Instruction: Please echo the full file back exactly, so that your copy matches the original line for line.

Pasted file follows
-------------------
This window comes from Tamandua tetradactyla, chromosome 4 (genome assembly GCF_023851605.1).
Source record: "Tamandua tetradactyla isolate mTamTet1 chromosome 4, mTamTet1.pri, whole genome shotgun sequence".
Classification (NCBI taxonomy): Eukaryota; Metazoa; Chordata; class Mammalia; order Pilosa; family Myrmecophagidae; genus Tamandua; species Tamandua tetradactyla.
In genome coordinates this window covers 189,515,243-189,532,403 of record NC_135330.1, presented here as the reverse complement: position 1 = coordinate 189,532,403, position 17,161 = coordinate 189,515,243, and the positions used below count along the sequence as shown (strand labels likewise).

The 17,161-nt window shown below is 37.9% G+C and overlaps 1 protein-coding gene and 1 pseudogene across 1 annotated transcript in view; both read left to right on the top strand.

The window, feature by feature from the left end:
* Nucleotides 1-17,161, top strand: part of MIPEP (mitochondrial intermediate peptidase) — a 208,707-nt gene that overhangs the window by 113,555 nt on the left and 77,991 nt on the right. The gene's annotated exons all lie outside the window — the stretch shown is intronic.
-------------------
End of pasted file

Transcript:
This window comes from Tamandua tetradactyla, chromosome 4 (genome assembly GCF_023851605.1).
Source record: "Tamandua tetradactyla isolate mTamTet1 chromosome 4, mTamTet1.pri, whole genome shotgun sequence".
Classification (NCBI taxonomy): Eukaryota; Metazoa; Chordata; class Mammalia; order Pilosa; family Myrmecophagidae; genus Tamandua; species Tamandua tetradactyla.
In genome coordinates this window covers 189,515,243-189,532,403 of record NC_135330.1, presented here as the reverse complement: position 1 = coordinate 189,532,403, position 17,161 = coordinate 189,515,243, and the positions used below count along the sequence as shown (strand labels likewise).

The 17,161-nt window shown below is 37.9% G+C and overlaps 1 protein-coding gene and 1 pseudogene across 1 annotated transcript in view; both read left to right on the top strand.

The window, feature by feature from the left end:
* Nucleotides 1-17,161, top strand: part of MIPEP (mitochondrial intermediate peptidase) — a 208,707-nt gene that overhangs the window by 113,555 nt on the left and 77,991 nt on the right. The gene's annotated exons all lie outside the window — the stretch shown is intronic.